“And then he told them, ‘Go into all the world and preach the Good News to everyone’.” Nothing new, and nothing really good, it seems, as one observes in a glimpse the global spread of what was once a fundamental belief in and for inclusion. As traditions of spiritual wisdom undertook their translocal destiny, splitting and excluding appeared a more sound option than bridging across cultures and society. But when inclusion becomes exclusion, the play of cultures becomes a power play and across-within groups, the light and pervasive inter-connection of cultures disappears from the surface. A certain limited spirit of the market rises, as no one any longer believes that truly innovative creations can guarantee the elaboration of equitable communities. Advertisement is brought in, responding to its favourite assumption: the insurmountable struggle of identical siblings. As we, thus, believe in the very veil of appearances, all means become valid to permit this fight to the finish – terror prevails well beyond Bethlehem and Peshawar, in a world culture preferring success over connective spread. But the News reached us nonetheless, serenely eternal and regularly awaited, like the Santa of our children. Thus, even though we walk through the valley of the shadow of death, we will fear no evil, for this Santa-Clause, an open, always incomplete proposition, promises rewards to those who believe beyond the seen. This week on LILA Inter-actions, Saurav Das
attempts an introspective exploration into the functions of advertisement for our belief cultures, and he points towards the possibility of a non-competing practice of the commercial. Lijo Stephen Chacko
reaffirms today’s need for beliefs, but a belief connecting communities through service, faith and loyalty, as real action truly supplants mere talk.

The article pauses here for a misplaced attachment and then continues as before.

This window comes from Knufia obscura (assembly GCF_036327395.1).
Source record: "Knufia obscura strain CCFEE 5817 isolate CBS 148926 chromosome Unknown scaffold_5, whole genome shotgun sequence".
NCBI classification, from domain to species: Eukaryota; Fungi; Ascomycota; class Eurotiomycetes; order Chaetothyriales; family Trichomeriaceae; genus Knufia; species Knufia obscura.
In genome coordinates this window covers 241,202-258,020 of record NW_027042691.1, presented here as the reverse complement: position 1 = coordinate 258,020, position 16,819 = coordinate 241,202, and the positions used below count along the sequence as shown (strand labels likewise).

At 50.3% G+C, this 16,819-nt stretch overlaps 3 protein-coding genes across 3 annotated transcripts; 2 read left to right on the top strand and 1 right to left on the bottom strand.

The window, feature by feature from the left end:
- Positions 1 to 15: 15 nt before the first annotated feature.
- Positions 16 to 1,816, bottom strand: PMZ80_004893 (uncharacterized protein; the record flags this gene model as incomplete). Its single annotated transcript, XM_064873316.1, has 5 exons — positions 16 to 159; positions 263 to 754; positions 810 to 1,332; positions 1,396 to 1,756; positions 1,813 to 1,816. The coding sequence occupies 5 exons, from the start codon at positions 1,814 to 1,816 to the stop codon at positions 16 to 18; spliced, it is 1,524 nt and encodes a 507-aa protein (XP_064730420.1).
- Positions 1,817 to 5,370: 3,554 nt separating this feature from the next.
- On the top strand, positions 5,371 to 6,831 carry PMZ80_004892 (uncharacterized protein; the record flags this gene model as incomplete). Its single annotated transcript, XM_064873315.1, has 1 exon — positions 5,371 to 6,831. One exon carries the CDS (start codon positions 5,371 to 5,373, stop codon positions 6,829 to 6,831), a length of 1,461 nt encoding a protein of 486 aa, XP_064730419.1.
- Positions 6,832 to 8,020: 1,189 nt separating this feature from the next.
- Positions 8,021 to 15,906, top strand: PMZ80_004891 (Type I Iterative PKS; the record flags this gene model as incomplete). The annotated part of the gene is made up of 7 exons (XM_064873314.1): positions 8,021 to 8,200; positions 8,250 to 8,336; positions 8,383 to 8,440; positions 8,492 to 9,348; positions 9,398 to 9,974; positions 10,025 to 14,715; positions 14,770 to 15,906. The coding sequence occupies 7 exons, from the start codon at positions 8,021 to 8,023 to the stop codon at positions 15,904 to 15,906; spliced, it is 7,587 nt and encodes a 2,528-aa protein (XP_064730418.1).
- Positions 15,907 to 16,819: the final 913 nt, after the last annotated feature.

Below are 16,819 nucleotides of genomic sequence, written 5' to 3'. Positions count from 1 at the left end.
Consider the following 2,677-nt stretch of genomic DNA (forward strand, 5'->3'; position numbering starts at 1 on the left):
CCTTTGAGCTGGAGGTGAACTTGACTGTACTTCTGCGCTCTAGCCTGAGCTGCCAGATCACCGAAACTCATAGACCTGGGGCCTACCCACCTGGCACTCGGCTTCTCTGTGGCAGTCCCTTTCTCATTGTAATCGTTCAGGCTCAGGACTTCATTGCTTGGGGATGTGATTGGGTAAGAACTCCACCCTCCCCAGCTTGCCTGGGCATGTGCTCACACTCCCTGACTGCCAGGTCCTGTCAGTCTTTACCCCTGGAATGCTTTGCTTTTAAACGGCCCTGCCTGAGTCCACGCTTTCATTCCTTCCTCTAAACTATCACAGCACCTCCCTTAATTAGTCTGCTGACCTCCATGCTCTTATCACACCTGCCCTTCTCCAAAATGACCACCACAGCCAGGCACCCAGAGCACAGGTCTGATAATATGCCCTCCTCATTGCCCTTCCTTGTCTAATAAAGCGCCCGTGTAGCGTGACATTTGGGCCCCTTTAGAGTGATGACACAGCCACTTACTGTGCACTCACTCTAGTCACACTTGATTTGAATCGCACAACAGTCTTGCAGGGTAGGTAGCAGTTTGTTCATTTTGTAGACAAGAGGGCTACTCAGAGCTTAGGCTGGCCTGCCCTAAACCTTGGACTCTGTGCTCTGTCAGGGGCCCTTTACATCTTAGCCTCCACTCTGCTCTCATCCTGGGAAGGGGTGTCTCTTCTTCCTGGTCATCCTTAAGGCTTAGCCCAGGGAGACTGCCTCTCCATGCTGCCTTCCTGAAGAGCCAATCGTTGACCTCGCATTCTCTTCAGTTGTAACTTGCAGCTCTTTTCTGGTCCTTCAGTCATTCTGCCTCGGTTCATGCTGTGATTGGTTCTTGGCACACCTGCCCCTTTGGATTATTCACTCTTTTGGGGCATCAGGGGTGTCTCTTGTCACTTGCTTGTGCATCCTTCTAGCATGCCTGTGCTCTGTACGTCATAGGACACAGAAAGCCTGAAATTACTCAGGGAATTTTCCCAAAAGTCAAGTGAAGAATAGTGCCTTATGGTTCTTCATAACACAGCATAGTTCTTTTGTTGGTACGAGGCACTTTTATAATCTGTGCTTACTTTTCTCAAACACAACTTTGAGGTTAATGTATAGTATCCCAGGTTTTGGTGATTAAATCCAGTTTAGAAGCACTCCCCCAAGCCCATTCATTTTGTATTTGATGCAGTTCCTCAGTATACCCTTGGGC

Once upon a time, in school, we were told that human communities gathered up, fundamentally, towards the primary objective of ensuring the survival of each of their members. That was the benefit for the citizen of the ‘social contract’, achieved at the cost of accepting that authority would be given only to a few. Continents have been conquered, cities and states have sprouted, growing a relative and imperfect, but unquestionably improving respect for the dignity of human lives. In a word: our collective, initial wager has proved successful. Or so it seemed. What happened, then, on the 9 August of this year, when the proudest democracy of our world brought its death row onto the streets? Membership to the club of the ‘Rogue States’ is clearly a fluctuating business nowadays, so where is the world citizen of our age expected to feel safe, between a school ground of Peshawar and a sidewalk of a city suburb of Missouri? Perhaps those echoes, those coincidences, those firsthand testimonies reaching us from all directions are meant to meet and combine, contributing to charting the informal code of an internationally connected citizenry determined to hold to the initial promise of the participatory democracy. In the last decade, the popular protests are still calling for our attention
, but it has welcomed in its ranks the support of the new, pan-global educated class, armed with its online presence, becoming what may be the first forms of a worldwide, translocal collective of citizen politicians. But beyond their respective fights, these movements already enact the change they advocate: transforming constitutions and institutions becomes the temporary objective; urging the permanent attention
demanded of every society member is its long-lasting accomplishment. This week on LILA Inter-actions, Will Simcoe
goes from Thailand back to the USA to bring the principles of the nation back to its reality. Meghna Chandra
bridges the USA and India, observing the relevance of Ferguson for social quests in the Subcontinent, and she reflects on the mode of the protest as a rich medium of expression for the new forms of awareness rising today.